Field Research and Collaboration on Domestic Workers’ Rights

The following is a guest post by Jeanna Lee, with contributions from Nirali Shah. Both students are 3Ls in WCL’s Immigrant Justice Clinic. All photos used with permission.

Nirali Shah (left) and Jeanna Lee (right)
Nirali Shah (left) and Jeanna Lee (right)

As student attorneys, we envision research happening in libraries and on computers. However, when it comes to community-based work, we need to expand our paradigm to include field-based research and personal testimony. This is especially true when researching domestic workers’ rights. Because of the hidden nature of domestic work, comprehensive and accurate research on domestic workers is difficult to find. Additionally, the concept of domestic work is fraught with the stigma of inferiority, despite its impact on the economy and individual lives. Because of this stigma, while workers were gaining rights during the New Deal and beyond, domestic workers were systematically left out. These factors present obstacles for everyone conducting the on-the-ground research desperately needed to paint a realistic picture.

Last week, my clinic partner and I attended a conference entitled “Justice in the Home: Domestic Work Past, Present, and Future” at the Barnard Center for Research on Women in New York. The motto of the conference, “It’s the Work That Makes All Other Work Possible,” explains why domestic work is so important. The conference focused on the novel research done on domestic work and domestic worker organizing and provided a forum for professionals to have a comprehensive discussion on key related issues. Throughout the conference, scholars, legal practitioners, and community organizers were able to discuss how new research altered our conceptual frameworks about labor, gender, race, and resistance. We learned a great deal about the existing groundwork in this field as well as the relevant topics of debate and areas of advancement. Most importantly, we met the activists and researchers who work in the trenches and understand the needs of domestic workers on an intimate level.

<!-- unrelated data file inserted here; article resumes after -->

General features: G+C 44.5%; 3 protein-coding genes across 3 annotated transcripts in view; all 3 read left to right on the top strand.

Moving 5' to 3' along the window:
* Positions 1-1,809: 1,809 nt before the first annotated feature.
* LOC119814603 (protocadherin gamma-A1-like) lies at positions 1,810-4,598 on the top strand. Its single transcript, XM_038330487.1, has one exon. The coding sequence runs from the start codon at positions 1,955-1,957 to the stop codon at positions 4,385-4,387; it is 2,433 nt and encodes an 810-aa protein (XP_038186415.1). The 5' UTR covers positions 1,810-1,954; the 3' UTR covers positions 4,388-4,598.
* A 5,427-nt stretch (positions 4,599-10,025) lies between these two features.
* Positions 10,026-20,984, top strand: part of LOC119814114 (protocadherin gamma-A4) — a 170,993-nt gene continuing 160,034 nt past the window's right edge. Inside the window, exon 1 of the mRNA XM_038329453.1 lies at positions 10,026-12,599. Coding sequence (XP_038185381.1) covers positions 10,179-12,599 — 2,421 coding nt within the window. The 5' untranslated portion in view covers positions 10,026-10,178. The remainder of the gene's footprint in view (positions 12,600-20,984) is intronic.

At the beginning of her Keynote Address, Ai Jen Poo (Director of National Domestic Workers Alliance, Co-Director of the Caring Across Generations campaign, MacArthur Genius Grantee, and overall super activist) asked all of the domestic workers to come on stage and introduce themselves. The domestic workers were surprised but spoke with pride. It was a touching moment.
Ai Jen Poo (Director of National Domestic Workers Alliance, Co-Director of the Caring Across Generations campaign, MacArthur Genius Grantee), inviting the domestic workers in attendance to come onstage and introduce themselves.

Legal scholarship is not only for case work and theory – it can make a difference on the ground. By collaborating with researchers and organizers in the field, we learned about the intricacies of advocating for domestic workers’ rights. We discussed potential solutions related to injustices faced by domestic workers in an academic, thought-provoking forum. Most importantly, we established a network of support and guidance at the conference that will serve as an important foundation for our research. All in all, it was a productive and eye-opening weekend. For more information about the conference, please click here.

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